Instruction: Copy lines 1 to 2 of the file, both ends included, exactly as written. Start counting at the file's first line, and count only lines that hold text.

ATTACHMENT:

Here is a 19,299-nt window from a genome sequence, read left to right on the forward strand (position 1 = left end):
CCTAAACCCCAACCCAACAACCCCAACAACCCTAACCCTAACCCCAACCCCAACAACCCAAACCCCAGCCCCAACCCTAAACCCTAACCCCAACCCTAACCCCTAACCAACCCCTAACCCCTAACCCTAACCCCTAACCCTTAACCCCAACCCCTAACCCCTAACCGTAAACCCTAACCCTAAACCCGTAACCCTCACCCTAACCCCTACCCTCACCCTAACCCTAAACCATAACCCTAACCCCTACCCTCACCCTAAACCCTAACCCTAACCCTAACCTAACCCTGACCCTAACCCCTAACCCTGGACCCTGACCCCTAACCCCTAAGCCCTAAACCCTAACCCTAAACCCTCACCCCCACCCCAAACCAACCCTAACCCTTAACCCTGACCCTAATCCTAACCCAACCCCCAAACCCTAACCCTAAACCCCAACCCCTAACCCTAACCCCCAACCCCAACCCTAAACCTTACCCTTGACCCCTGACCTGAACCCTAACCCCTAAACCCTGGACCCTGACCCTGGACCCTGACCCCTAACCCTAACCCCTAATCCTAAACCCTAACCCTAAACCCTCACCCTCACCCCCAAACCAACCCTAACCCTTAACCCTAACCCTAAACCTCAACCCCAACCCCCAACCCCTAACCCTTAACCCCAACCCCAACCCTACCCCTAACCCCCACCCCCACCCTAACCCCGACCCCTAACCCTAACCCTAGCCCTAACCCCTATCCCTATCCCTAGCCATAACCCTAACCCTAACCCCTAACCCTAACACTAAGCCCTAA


Here is a 19,299-nt window from a genome sequence, read left to right on the forward strand (position 1 = left end):
CCTAAACCCCAACCCAACAACCCCAACAACCCTAACCCTAACCCCAACCCCAACAACCCAAACCCCAGCCCCAACCCTAAACCCTAACCCCAACCCTAACCCCTAACCAACCCCTAACCCCTAACCCTAACCCCTAACCCTTAACCCCAACCCCTAACCCCTAACCGTAAACCCTAACCCTAAACCCGTAACCCTCACCCTAACCCCTACCCTCACCCTAACCCTAAACCATAACCCTAACCCCTACCCTCACCCTAAACCCTAACCCTAACCCTAACCTAACCCTGACCCTAACCCCTAACCCTGGACCCTGACCCCTAACCCCTAAGCCCTAAACCCTAACCCTAAACCCTCACCCCCACCCCAAACCAACCCTAACCCTTAACCCTGACCCTAATCCTAACCCAACCCCCAAACCCTAACCCTAAACCCCAACCCCTAACCCTAACCCCCAACCCCAACCCTAAACCTTACCCTTGACCCCTGACCTGAACCCTAACCCCTAAACCCTGGACCCTGACCCTGGACCCTGACCCCTAACCCTAACCCCTAATCCTAAACCCTAACCCTAAACCCTCACCCTCACCCCCAAACCAACCCTAACCCTTAACCCTAACCCTAAACCTCAACCCCAACCCCCAACCCCTAACCCTTAACCCCAACCCCAACCCTACCCCTAACCCCCACCCCCACCCTAACCCCGACCCCTAACCCTAACCCTAGCCCTAACCCCTATCCCTATCCCTAGCCATAACCCTAACCCTAACCCCTAACCCTAACACTAAGCCCTAA